Philip Halliday, 55, was arrested in 2009 after Spanish police intercepted a former Canadian Coast Guard ship carrying cocaine worth $600 million. The drugs were concealed under a bolted trap door. Since the bust, 14 people from Britain and Colombia have been jailed for importing drugs to Spain.
Halliday spoke to prosecutors and judges for 15 minutes Tuesday. Dressed in a two-piece grey suit, the fisherman said he had volunteered to take the ship from Shelburne, N.S., to Central America because he missed the sea after retiring.
"He said he agreed to help move it to Spain for $200 a day," said the CBC's Jennifer Henderson, who is in Madrid to cover the trial. "He said the boss who hired him ordered Halliday, the captain and engineer to take a two-day vacation just prior to the ship's departure from Trinidad."
The prosecutor asked if he made phone calls to Spain during the trip. He said he had only called his wife in Nova Scotia.
The trial got off to a late start Tuesday, as one of the nine lawyers couldn't find the courthouse on the edge of Madrid.
Halliday is one of ten people on trial. Seven were crew on the Destiny Empress and three were arrested in Spain, including a Colombian man Spanish police say is the ringleader of an international drug smuggling operation.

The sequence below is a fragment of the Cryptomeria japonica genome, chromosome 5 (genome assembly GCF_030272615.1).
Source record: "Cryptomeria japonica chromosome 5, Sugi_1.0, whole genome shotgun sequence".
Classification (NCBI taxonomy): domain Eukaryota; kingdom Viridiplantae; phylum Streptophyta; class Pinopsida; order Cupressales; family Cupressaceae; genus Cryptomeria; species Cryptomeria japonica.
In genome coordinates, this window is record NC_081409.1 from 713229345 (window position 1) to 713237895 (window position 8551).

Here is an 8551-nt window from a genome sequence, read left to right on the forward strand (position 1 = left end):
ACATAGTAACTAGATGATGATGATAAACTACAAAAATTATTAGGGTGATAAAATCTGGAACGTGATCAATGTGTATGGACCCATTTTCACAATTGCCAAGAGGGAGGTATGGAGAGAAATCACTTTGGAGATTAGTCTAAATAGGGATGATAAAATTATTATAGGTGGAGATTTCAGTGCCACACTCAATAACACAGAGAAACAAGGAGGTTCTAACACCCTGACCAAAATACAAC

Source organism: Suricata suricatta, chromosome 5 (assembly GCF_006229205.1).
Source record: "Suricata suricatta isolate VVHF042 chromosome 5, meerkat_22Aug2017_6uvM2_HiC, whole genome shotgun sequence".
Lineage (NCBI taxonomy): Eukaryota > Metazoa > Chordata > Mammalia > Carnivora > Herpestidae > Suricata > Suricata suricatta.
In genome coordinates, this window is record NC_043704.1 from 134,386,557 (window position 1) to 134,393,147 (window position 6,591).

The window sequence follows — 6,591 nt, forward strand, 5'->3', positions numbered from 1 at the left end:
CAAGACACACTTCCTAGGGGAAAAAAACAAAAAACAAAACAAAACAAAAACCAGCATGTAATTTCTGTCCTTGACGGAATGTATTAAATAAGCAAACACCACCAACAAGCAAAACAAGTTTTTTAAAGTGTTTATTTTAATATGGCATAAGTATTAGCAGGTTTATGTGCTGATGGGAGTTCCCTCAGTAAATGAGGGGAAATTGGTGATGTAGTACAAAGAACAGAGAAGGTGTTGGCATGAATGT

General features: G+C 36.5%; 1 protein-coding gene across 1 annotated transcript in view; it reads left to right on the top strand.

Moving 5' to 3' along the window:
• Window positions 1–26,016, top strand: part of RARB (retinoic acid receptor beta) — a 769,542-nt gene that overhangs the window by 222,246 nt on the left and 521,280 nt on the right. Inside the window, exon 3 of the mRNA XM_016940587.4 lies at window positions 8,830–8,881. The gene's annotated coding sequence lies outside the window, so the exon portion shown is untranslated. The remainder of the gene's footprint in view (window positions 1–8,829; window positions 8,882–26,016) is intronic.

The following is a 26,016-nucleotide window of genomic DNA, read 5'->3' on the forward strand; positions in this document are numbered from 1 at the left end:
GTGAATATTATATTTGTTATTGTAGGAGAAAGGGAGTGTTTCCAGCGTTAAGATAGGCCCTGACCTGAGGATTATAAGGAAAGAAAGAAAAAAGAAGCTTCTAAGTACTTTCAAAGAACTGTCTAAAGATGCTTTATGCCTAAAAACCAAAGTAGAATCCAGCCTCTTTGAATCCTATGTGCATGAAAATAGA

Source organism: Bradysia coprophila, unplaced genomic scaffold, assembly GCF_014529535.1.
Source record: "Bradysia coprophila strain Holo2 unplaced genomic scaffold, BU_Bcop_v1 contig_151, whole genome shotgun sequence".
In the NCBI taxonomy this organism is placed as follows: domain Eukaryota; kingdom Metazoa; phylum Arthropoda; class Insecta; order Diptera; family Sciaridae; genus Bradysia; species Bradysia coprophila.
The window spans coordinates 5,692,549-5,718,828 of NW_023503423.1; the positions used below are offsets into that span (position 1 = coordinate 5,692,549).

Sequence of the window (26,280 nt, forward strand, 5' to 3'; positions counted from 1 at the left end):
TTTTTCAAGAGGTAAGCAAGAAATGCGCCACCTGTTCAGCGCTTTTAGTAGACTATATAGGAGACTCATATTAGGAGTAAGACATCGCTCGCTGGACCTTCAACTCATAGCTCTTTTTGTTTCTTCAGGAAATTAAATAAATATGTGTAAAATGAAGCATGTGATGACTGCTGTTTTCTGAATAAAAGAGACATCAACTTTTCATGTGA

London drug raid led to N.S. ship
The trial began with testimony from the chief of Spanish police.
Police became suspicious about the boat after a cocaine bust in London, U.K. Police say they found a receipt in that raid connected to a refit of the Destiny Empress.
Halliday appeared to be in good health and waved to his wife and son, who are attending the trial.
"He and the other crew members, including four Romanians and an American, all claim they had no idea there was $600 million worth of cocaine hidden beneath a trap door on their ship," Jennifer Henderson reported.
The ship is a former Department of Fisheries and Oceans craft that was decommissioned in 2001, sold in 2005 and then renamed the Destiny Empress. The 58-metre, steel-hulled boat was based in Nova Scotia until 2008, when it moved to the Caribbean.
Halliday faces 12 years if convicted
Halliday, who had given up fishing because of a heart condition, met the owner in Nova Scotia and agreed to work the voyage.
Unlike a trial in Canada, Halliday and the other crew members won't get a chance to tell their stories.
A panel of judges will instead question them to determine the facts. If convicted, Halliday could spend the next 12 years behind bars.Suggest a correction